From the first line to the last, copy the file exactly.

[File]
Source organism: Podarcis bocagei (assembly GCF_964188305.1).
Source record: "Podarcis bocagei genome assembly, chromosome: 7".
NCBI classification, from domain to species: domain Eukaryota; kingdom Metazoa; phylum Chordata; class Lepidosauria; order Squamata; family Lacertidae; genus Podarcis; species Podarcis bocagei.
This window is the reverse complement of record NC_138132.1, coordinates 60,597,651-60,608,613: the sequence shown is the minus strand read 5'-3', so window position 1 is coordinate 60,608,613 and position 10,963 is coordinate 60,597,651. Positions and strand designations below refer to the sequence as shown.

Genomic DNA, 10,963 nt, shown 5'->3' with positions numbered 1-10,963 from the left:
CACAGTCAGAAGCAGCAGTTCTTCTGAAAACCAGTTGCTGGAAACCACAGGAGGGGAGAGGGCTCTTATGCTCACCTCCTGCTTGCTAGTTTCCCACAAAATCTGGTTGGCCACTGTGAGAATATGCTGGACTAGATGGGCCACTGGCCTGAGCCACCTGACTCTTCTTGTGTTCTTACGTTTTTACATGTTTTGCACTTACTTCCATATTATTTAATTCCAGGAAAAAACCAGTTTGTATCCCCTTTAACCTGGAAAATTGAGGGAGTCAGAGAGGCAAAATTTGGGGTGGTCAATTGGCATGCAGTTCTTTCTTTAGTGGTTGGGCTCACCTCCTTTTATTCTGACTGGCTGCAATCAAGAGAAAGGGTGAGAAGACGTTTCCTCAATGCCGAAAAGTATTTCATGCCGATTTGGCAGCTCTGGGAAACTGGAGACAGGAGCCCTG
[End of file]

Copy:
Source organism: Podarcis bocagei (assembly GCF_964188305.1).
Source record: "Podarcis bocagei genome assembly, chromosome: 7".
NCBI classification, from domain to species: domain Eukaryota; kingdom Metazoa; phylum Chordata; class Lepidosauria; order Squamata; family Lacertidae; genus Podarcis; species Podarcis bocagei.
This window is the reverse complement of record NC_138132.1, coordinates 60,597,651-60,608,613: the sequence shown is the minus strand read 5'-3', so window position 1 is coordinate 60,608,613 and position 10,963 is coordinate 60,597,651. Positions and strand designations below refer to the sequence as shown.

Genomic DNA, 10,963 nt, shown 5'->3' with positions numbered 1-10,963 from the left:
CACAGTCAGAAGCAGCAGTTCTTCTGAAAACCAGTTGCTGGAAACCACAGGAGGGGAGAGGGCTCTTATGCTCACCTCCTGCTTGCTAGTTTCCCACAAAATCTGGTTGGCCACTGTGAGAATATGCTGGACTAGATGGGCCACTGGCCTGAGCCACCTGACTCTTCTTGTGTTCTTACGTTTTTACATGTTTTGCACTTACTTCCATATTATTTAATTCCAGGAAAAAACCAGTTTGTATCCCCTTTAACCTGGAAAATTGAGGGAGTCAGAGAGGCAAAATTTGGGGTGGTCAATTGGCATGCAGTTCTTTCTTTAGTGGTTGGGCTCACCTCCTTTTATTCTGACTGGCTGCAATCAAGAGAAAGGGTGAGAAGACGTTTCCTCAATGCCGAAAAGTATTTCATGCCGATTTGGCAGCTCTGGGAAACTGGAGACAGGAGCCCTG